They Thought Their Bronze Age Sword Was A Replica. It’s The Real Deal.

The Chicago Field Museum bought a bronze age sword from the Hungarian National Museum in the 1930s thinking it was a replica. Now, nearly 100 years later, an archeologist for the Hungarian museum says there must have been an error at some point, the Field Museum announced Tuesday.

The 3-foot-long “replica” sword is actually 3,000 years old. It was initially discovered at the bottom of the Danube River, the second-longest river in Europe, in the 1930s in Budapest, Hungary. The Hungarian archeologist uncovered the truth behind the sword last summer during a visit to the Chicago museum.

“So I pull it out and he said after half a minute, this isn’t a replica, this is a real sword,” Bill Parkinson, the Chicago Field Museum curator of anthropology, said. “This is a real 3,000-year-old sword that was thrown into the Danube River at the end of the Bronze Age. And usually it goes the other way. It’s seldom that you’ve got something in your collection that said in the collection records for 100 years, ‘this is a replica,’ that you find out that no, it’s actually the real deal.”

“I think there was a clerical error when it got here,” Parkinson added. “Someone just wrote it down wrong.”

It was found more than 100 yrs ago in the Danube River in Budapest, stored at the @FieldMuseum ever since. It was labeled a “replica” but it turned out to be a real 3500 yr old Bronze Age sword. Coming up today @WBBMNewsradio, the story behind the museum’s newest display.⚔️ pic.twitter.com/UBuOUjLRda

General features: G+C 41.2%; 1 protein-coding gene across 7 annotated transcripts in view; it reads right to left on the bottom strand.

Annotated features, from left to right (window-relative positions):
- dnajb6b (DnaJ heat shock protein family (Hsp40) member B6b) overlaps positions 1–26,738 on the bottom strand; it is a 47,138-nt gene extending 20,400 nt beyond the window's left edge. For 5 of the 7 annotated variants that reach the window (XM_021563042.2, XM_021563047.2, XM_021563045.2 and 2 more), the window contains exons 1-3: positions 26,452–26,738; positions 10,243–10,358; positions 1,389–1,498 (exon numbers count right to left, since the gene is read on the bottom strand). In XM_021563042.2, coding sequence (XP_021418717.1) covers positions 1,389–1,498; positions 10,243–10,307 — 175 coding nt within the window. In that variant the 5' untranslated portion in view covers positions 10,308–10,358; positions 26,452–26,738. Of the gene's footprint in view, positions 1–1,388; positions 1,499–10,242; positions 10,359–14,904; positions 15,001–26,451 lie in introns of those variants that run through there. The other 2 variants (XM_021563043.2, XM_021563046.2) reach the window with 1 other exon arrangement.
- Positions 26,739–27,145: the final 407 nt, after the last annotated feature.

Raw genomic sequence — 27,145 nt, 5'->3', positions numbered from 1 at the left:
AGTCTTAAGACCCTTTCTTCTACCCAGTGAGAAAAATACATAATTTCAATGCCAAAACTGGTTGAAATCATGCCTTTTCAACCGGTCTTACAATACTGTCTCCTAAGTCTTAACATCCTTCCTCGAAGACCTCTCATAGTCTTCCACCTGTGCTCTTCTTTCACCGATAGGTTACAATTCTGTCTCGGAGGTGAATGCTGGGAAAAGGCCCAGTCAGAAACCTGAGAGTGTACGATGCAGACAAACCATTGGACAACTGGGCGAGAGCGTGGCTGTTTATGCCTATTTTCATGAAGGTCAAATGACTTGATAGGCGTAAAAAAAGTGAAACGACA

— Lisa Fielding (@Lisa_Fielding) January 17, 2023

To confirm that the sword was actually from the Bronze Age, researchers compared the chemical makeup of the museum’s artifact with known swords from the Bronze Age using an X-Ray fluorescent detector, according to WBBM NewsRadio. The testing showed that the comparison produced nearly identical makeups of bronze, tin, and copper.

During the Bronze Age, which lasted from approximately 3300 BC to 1200 BC, throwing swords into rivers was commonplace as a way to celebrate treaties, Parkinson says. This tradition helps explain why swords from the Bronze Age are often found at the bottoms of rivers. Metal weapons and tools were first used in the Bronze Age, replacing stone, according to History.com.

The discovery was made while preparing for the museum’s upcoming exhibit called “The First Kings Of Europe.” The sword is now on display in the Field Museum’s Stanley Hall and will be included in the new exhibit, according to CBS.

“Starting their journey 8,000 years ago during the Neolithic Period and ending 2,500 years ago in the world of Iron Age kings, visitors will encounter archaeological finds that have never been shown in North America,” the museum says of the exhibit. It will also include weapons, tools, and jewelry to “tell the story of how individuals gained power and influence by amassing wealth and controlling trade, technology, rituals, and warfare.”

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